Youth Sports-Related Injuries by the Numbers: a Hefty, Growing Toll

off-field-34965-m.jpg

Last week on these pages we discussed how, as high school sports have become an increasingly competitive pursuit, the number of serious sports-linked injuries have also increased. However, according to a recent report in the San Francisco Chronicle, the increasing tendency for youths to concentrate on one sport for longer periods of time has loomed as another reason for the surge in youth sports injuries, a development that has our personal injury attorney particularly concerned.

As the article in the Chronicle suggested, the quest for sharper skills as well as scholarships and college success has been a driving force behind the focus on one sport among youths. Unfortunately, this trend has translated into repetition, more strain and thus more injuries. Indeed, injuries blamed on overuse are responsible for half of all sports injuries among middle and high school students, with specialization a likely cause. And there has been a startling five-fold increase in the number of serious elbow and shoulder injuries to youth baseball and softball players since 2000.

A closer look at the statistics on youth sports injuries supports the notion that the trend toward specialization has had some negative physical consequences for its participants. A report in USA Today graphically illustrated that 1.35 million youths a year sustain serious sports injuries that are diagnosed in emergency rooms in the United States. The most common injuries that triggered ER visits in 2012 were, in descending order, 451,480 for strains or sprains, 249,500 for fractures, 210,640 for contusions and abrasions, and 163,670 for concussions. During 2012, football and basketball vied for the highest number of injuries among athletes age 19 and under, with the former responsible for 394,350 injuries and the latter 389,610 injuries. The next closest popular sport to be linked to an ER-treated youth injury in 2012 was soccer, with 172,460 injuries. Not surprisingly, football was responsible for the highest number of concussions – 58,080 – among athletes age 19 and younger in 2012, with 47 percent of all youth sports-linked concussions sustained by those youths age 12 to 15.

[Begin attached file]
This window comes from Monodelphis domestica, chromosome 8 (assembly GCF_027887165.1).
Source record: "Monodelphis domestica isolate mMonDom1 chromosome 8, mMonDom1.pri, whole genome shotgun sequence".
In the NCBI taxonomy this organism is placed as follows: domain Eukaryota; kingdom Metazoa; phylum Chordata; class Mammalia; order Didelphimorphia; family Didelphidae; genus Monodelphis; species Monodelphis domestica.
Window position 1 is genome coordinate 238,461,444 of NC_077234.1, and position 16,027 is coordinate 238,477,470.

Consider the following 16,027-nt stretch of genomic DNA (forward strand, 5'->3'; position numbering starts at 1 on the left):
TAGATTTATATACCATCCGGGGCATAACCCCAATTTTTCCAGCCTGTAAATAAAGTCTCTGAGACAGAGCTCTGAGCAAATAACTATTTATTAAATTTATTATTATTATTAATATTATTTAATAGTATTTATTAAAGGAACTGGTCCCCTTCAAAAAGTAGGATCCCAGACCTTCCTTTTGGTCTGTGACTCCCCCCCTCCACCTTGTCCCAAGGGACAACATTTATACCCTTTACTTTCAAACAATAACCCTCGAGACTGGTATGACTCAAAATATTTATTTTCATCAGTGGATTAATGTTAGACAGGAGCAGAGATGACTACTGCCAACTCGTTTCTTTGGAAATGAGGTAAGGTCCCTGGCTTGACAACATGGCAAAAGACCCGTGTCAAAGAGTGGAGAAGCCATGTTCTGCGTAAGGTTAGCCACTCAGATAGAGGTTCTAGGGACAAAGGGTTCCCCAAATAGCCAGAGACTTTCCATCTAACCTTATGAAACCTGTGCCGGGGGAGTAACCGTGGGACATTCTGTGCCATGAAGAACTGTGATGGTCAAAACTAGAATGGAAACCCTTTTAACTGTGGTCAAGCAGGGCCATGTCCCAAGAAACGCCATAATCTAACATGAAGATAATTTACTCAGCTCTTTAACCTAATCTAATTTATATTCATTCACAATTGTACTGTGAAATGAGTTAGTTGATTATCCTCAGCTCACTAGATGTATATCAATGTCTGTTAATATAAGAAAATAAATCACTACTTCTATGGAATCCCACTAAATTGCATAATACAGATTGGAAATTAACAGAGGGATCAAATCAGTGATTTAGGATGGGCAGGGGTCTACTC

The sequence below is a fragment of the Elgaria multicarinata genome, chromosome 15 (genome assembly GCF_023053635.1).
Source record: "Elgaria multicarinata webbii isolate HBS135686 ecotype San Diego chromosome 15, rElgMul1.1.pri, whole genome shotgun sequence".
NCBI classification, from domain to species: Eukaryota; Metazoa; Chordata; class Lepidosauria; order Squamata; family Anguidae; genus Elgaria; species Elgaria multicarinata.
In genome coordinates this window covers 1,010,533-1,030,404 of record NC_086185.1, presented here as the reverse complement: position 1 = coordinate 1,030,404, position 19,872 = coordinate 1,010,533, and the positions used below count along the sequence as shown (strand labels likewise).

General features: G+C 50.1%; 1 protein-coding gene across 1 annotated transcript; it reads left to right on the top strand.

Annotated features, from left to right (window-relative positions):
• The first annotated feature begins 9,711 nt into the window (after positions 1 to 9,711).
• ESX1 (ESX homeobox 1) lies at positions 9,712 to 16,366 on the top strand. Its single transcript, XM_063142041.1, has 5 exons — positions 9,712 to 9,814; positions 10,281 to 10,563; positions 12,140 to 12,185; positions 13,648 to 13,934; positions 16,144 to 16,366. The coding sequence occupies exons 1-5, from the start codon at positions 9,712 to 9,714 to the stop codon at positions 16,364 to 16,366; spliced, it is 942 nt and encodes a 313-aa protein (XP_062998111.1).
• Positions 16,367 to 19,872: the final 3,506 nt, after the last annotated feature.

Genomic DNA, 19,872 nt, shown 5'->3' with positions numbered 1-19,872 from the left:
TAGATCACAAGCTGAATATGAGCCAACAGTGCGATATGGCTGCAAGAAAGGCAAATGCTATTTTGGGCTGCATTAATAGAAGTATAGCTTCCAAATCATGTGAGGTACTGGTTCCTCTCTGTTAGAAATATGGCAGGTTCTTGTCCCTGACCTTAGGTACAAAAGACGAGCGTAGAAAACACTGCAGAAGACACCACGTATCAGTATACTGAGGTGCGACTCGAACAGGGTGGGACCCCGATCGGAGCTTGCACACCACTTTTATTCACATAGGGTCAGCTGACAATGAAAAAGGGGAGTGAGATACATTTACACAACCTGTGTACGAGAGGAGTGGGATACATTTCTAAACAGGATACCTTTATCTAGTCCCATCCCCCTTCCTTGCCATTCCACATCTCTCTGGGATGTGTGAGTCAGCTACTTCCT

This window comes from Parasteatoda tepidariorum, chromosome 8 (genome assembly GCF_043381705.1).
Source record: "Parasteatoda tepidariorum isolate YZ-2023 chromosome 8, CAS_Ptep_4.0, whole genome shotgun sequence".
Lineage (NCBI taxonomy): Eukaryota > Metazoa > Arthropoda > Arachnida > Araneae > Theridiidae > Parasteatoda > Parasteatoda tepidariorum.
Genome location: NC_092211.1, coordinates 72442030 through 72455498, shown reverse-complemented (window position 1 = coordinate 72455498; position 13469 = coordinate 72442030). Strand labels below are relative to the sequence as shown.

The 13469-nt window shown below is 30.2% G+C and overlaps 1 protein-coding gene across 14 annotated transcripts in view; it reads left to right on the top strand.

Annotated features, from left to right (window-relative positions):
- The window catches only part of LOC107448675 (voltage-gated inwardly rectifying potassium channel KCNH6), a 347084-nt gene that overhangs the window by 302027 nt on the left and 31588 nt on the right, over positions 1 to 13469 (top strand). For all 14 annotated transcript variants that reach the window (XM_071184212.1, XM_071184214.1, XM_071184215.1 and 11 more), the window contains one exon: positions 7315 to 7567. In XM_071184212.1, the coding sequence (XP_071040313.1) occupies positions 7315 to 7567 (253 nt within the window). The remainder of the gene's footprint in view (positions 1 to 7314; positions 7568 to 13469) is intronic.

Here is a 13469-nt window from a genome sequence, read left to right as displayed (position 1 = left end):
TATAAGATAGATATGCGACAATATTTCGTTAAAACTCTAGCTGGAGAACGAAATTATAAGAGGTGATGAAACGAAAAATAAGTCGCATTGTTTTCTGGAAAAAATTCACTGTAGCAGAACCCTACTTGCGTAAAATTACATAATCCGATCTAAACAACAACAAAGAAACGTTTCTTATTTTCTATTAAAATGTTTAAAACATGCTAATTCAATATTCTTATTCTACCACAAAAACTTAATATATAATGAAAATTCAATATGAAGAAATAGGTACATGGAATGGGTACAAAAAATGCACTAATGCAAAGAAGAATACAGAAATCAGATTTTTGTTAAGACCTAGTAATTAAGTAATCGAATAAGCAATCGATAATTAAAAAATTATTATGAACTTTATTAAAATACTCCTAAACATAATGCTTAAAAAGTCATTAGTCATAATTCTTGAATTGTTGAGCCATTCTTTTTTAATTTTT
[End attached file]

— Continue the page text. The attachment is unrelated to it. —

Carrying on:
The Lucile Packard Children’s Hospital at Stanford has compiled some other unsettling statistics concerning youth sports injuries in the United States, including these:

  • Looking at just children and adolescents age 14 and younger, approximately 3.5 million are injured every year while playing sports or engaging in recreational activities.
  • While deaths from sports injuries are rare, brain injuries are the No. 1 cause of death among sports-related injuries.
  • Sports and other recreational activities are tied to approximately 21 percent of all traumatic brain injuries sustained by children and adolescents.
  • More than 775,000 children and adolescents age 14 and younger receive treatment in hospital emergency rooms every year due to suffering a sport-related injury.


Our children and teenagers our precious to us and while their participation in sports is one of the joys of youth, we also want them to pursue this endeavor in as safe a manner as possible. In the event that you or someone you love has sustained a serious sports injury such as traumatic brain injury, we want you to know that Gregory J. Brod has the necessary experience and sensitivity to represent you, and he urges anyone whose children have sustained a serious sports injury to contact the Brod Law Firm for a free consultation.
-James Ambroff-Tahan contributed to this article.

See Related Blog Posts:
Concussions & Youth Sports

High School Sports Injuries: A Closer Look